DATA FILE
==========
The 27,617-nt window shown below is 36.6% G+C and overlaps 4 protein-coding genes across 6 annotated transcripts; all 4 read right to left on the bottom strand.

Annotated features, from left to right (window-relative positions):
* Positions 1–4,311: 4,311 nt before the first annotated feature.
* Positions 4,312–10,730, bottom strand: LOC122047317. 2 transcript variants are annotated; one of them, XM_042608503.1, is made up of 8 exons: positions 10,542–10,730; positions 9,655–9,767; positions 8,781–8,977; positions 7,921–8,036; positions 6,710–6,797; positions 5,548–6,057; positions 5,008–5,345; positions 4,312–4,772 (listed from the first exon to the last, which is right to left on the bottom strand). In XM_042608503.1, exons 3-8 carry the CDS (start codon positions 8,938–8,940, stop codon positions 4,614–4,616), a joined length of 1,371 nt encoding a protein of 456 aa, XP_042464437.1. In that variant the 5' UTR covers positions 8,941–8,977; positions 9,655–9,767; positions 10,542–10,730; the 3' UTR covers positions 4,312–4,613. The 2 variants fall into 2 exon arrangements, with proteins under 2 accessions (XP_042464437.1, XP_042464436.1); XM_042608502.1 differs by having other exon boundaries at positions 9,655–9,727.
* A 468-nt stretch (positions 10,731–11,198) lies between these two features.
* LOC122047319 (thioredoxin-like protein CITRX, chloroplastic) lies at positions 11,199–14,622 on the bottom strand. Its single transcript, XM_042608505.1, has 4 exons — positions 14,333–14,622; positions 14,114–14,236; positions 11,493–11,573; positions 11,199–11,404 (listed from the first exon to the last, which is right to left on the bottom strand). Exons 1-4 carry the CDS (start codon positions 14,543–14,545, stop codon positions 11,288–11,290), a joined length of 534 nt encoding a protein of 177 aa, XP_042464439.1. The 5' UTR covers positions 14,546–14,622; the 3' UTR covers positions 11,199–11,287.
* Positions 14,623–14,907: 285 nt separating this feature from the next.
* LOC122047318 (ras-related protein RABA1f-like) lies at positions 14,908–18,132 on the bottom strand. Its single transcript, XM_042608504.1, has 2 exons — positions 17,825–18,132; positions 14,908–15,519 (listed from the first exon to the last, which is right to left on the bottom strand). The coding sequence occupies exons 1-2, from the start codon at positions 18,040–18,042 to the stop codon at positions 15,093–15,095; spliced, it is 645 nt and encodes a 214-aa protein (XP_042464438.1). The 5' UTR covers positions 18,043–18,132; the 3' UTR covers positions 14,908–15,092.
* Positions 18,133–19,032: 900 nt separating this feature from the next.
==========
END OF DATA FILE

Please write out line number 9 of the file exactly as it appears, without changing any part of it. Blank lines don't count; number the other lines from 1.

* Positions 18,133–19,032: 900 nt separating this feature from the next.